Reading through the comments, it's fairly apparent that hardly anyone has even bothered to read the DoJ complaint. The evidence against Apple and the publishers is pretty damning. If even half of it is true, this is a clear cut case of antitrust violation. I get that Amazon is a ruthless competitor but guess what? That's not illegal. However, a group of companies banding together to inflate prices across the board is. Not only that, it is a "per se" antitrust violation, meaning there are no mitigating factors. In other words, you can't walk into court and go, "Yeah but your honor, Amazon hit us first." As for the DoJ ignoring the bulk of the public complaints in refusing to drop the suit, this is not American Idol. You don't win just because you have the most votes. I read some of those complaints and even a layperson like me could see that they didn't have a basis in law. Rather these are publishing industry people desperately trying to avoid the same disintermediation that happened to the music industry. Good luck with that.

post #53 of 73

ow is it price fixing to enter into an agreement not to sell your product somewhere else for less than you sell it to me? 

 

If they all got together and agreed on a specific price per word, or per page or per title even and then enforced that price everywhere maybe then there is a case.

 

and if what Apple is doing is price-fixing then I think the state government setting a minimum price on items such as beer and wine must also be price fixing - but since that is sanctioned by the government then it must be okay instead of illegal price fixing. 

 

weren't there anti-comptetitve rumblings on this subject as well? who is it anti-competitive to have every reseller get the same deal from the supplier? Price is not the only factor in a purchasing decision, or at least not every decision.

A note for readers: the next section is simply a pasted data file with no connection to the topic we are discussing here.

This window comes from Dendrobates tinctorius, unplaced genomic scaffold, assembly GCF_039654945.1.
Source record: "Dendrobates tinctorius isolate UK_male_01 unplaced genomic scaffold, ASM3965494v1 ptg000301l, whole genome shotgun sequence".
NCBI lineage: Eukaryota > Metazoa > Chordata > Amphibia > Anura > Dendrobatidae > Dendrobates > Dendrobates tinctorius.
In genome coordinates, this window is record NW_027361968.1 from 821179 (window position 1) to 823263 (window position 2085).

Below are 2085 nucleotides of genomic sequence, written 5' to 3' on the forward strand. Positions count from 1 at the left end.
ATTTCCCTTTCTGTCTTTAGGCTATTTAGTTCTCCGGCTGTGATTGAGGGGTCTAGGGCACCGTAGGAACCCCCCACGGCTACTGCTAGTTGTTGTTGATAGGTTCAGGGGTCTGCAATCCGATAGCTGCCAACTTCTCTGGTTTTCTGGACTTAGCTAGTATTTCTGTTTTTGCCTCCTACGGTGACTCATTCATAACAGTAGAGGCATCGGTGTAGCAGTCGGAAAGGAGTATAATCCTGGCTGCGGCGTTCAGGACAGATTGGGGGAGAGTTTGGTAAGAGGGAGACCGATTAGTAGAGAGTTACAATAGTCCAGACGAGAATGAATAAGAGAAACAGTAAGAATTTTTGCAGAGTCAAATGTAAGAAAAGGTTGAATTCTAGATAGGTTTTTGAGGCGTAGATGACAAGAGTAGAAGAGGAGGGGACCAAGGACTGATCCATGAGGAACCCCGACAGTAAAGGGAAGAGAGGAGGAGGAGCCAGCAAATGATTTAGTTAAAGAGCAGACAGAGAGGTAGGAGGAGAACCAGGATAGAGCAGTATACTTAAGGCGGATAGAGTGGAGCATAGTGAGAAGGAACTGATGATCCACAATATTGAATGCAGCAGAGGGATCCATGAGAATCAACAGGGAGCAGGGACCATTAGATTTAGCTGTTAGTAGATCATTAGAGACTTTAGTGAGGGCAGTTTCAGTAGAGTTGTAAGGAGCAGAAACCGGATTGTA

post #54 of 73

If they all got together and agreed on a specific price per word, or per page or per title even and then enforced that price everywhere maybe then there is a case.

 

This is exactly what is alleged in the DoJ complaint, that the publishers and Apple got together and agreed upon specific prices for ebooks that were based solely on the hardcover version of the same books. These prices were the same regardless of whether consumers bought the books at Amazon, Sony, B&N, Apple, etc.

post #55 of 73
Quote:
Originally Posted by ApolloFortyNine View Post

Have any one of you ever seen one of the pie charts that shows how much the Author gets from the sale of a book? It's always under a $1. The big publishers were looking for a way to save themselves from being forgotten about, because sites like Amazon make it to easy for an author to sell a book without a publisher, and Amazon only keeps something like 10%, giving a much greater sale.

 

And even if you choose not to agree with the above argument, common sense should tell you that a digital version of a book should always be MUCH cheaper than a paperback, not the same price or even more like it has been recently. Just think of all the costs that goes into printing a book, guessing how many copies you need, and distributing the books across the country. Meanwhile you can post a book on Amazon in under 5 minutes with a couple clicks.